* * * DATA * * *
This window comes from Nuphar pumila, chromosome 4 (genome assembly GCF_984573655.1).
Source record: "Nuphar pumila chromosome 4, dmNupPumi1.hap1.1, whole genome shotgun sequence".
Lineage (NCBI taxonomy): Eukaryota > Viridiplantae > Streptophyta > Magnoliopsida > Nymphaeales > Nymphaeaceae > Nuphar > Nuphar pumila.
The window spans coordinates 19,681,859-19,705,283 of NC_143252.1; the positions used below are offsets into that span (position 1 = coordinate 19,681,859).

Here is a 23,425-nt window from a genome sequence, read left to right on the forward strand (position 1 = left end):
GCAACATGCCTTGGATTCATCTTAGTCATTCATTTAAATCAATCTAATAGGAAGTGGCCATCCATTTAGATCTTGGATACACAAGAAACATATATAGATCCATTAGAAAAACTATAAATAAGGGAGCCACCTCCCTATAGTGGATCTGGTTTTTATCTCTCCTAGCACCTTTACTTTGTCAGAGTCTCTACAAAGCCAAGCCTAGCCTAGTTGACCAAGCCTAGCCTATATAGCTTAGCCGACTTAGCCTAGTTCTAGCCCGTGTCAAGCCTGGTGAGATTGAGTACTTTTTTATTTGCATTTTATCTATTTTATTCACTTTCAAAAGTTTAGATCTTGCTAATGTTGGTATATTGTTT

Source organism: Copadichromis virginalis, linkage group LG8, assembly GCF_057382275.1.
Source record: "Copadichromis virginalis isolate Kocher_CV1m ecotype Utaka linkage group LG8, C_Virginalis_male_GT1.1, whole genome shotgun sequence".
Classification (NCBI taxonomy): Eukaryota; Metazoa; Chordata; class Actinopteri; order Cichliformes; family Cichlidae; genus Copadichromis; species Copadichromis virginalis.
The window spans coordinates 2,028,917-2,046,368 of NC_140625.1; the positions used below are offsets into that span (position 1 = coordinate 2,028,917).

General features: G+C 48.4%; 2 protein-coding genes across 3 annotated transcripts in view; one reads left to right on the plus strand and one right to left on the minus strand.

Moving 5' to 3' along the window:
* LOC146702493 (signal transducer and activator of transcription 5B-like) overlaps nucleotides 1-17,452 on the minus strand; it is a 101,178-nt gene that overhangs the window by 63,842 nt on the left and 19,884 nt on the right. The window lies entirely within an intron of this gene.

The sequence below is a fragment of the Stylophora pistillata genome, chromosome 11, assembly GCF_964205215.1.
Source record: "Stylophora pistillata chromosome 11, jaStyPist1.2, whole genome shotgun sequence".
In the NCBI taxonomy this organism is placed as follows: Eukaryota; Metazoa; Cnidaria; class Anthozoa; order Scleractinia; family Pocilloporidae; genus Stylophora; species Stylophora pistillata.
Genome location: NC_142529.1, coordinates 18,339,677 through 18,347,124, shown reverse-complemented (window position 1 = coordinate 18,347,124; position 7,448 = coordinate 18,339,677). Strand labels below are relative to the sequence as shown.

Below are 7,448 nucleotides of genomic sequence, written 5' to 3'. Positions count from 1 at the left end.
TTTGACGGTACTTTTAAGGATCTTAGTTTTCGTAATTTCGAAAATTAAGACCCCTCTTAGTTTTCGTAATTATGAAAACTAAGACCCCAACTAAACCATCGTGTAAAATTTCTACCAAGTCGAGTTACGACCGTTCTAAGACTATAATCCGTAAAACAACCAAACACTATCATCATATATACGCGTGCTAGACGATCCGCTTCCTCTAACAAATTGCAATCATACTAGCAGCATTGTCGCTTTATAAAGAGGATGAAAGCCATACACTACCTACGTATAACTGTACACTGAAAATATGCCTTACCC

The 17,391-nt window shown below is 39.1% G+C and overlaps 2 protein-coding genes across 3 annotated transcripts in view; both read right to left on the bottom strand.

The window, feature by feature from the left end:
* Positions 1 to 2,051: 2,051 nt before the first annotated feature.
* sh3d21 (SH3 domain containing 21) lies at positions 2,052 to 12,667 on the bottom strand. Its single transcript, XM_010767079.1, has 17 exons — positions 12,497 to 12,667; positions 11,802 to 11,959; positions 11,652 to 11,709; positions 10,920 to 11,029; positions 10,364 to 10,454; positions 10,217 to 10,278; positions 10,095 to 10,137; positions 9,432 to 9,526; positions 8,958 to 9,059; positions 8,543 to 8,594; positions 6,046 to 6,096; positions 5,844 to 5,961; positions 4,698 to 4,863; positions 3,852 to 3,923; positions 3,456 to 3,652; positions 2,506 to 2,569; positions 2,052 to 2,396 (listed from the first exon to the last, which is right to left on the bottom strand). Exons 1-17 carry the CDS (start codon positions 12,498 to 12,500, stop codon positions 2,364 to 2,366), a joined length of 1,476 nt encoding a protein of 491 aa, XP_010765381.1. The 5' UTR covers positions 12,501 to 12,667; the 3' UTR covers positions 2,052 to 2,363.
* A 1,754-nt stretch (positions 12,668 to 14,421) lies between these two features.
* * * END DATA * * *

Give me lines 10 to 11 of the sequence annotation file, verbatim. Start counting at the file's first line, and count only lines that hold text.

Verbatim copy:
The window spans coordinates 2,028,917-2,046,368 of NC_140625.1; the positions used below are offsets into that span (position 1 = coordinate 2,028,917).

General features: G+C 48.4%; 2 protein-coding genes across 3 annotated transcripts in view; one reads left to right on the plus strand and one right to left on the minus strand.